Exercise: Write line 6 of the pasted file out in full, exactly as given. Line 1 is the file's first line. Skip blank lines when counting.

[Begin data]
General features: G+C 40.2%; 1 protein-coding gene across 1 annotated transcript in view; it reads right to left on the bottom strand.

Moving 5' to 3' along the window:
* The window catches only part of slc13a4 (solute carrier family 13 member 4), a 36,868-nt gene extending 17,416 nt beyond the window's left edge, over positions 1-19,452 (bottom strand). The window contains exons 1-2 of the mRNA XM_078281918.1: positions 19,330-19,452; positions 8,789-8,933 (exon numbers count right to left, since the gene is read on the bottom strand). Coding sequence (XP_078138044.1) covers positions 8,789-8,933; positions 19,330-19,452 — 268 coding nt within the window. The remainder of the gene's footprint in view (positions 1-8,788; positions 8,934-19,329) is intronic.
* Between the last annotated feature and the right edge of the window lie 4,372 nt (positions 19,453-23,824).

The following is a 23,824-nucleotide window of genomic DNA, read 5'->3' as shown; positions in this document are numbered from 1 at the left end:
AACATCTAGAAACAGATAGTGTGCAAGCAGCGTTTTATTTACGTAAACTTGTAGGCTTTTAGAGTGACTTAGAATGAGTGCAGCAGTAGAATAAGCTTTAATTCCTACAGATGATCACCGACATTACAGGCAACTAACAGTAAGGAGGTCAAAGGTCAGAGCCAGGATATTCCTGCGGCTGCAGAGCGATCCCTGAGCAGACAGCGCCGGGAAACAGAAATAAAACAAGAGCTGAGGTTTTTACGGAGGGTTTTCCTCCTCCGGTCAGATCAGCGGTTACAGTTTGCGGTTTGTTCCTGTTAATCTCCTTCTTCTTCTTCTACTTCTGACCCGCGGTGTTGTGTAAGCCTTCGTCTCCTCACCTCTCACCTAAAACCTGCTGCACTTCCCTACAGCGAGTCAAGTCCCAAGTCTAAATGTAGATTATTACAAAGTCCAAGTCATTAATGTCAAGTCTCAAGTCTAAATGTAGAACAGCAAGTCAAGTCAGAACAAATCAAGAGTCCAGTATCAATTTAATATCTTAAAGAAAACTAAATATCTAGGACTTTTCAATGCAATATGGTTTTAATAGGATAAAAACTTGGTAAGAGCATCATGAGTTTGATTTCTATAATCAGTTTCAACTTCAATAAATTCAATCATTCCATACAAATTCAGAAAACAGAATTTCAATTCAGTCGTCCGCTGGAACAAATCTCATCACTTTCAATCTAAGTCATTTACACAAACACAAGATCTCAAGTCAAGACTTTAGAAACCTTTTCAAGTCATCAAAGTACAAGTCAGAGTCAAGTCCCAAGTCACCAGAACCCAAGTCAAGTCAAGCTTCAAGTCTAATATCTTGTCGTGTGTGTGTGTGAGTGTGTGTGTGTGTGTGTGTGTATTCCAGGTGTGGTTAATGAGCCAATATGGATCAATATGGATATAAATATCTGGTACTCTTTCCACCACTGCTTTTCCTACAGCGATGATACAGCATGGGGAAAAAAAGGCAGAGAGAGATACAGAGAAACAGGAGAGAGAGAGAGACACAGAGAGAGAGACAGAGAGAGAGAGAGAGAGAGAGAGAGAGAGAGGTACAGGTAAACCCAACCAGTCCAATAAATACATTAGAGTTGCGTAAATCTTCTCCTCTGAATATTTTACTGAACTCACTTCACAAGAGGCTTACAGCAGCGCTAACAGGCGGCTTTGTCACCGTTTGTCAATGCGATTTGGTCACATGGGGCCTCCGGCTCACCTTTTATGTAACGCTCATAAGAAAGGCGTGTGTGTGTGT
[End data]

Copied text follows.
AACATCTAGAAACAGATAGTGTGCAAGCAGCGTTTTATTTACGTAAACTTGTAGGCTTTTAGAGTGACTTAGAATGAGTGCAGCAGTAGAATAAGCTTTAATTCCTACAGATGATCACCGACATTACAGGCAACTAACAGTAAGGAGGTCAAAGGTCAGAGCCAGGATATTCCTGCGGCTGCAGAGCGATCCCTGAGCAGACAGCGCCGGGAAACAGAAATAAAACAAGAGCTGAGGTTTTTACGGAGGGTTTTCCTCCTCCGGTCAGATCAGCGGTTACAGTTTGCGGTTTGTTCCTGTTAATCTCCTTCTTCTTCTTCTACTTCTGACCCGCGGTGTTGTGTAAGCCTTCGTCTCCTCACCTCTCACCTAAAACCTGCTGCACTTCCCTACAGCGAGTCAAGTCCCAAGTCTAAATGTAGATTATTACAAAGTCCAAGTCATTAATGTCAAGTCTCAAGTCTAAATGTAGAACAGCAAGTCAAGTCAGAACAAATCAAGAGTCCAGTATCAATTTAATATCTTAAAGAAAACTAAATATCTAGGACTTTTCAATGCAATATGGTTTTAATAGGATAAAAACTTGGTAAGAGCATCATGAGTTTGATTTCTATAATCAGTTTCAACTTCAATAAATTCAATCATTCCATACAAATTCAGAAAACAGAATTTCAATTCAGTCGTCCGCTGGAACAAATCTCATCACTTTCAATCTAAGTCATTTACACAAACACAAGATCTCAAGTCAAGACTTTAGAAACCTTTTCAAGTCATCAAAGTACAAGTCAGAGTCAAGTCCCAAGTCACCAGAACCCAAGTCAAGTCAAGCTTCAAGTCTAATATCTTGTCGTGTGTGTGTGTGAGTGTGTGTGTGTGTGTGTGTGTATTCCAGGTGTGGTTAATGAGCCAATATGGATCAATATGGATATAAATATCTGGTACTCTTTCCACCACTGCTTTTCCTACAGCGATGATACAGCATGGGGAAAAAAAGGCAGAGAGAGATACAGAGAAACAGGAGAGAGAGAGAGACACAGAGAGAGAGACAGAGAGAGAGAGAGAGAGAGAGAGAGAGAGAGGTACAGGTAAACCCAACCAGTCCAATAAATACATTAGAGTTGCGTAAATCTTCTCCTCTGAATATTTTACTGAACTCACTTCACAAGAGGCTTACAGCAGCGCTAACAGGCGGCTTTGTCACCGTTTGTCAATGCGATTTGGTCACATGGGGCCTCCGGCTCACCTTTTATGTAACGCTCATAAGAAAGGCGTGTGTGTGTGT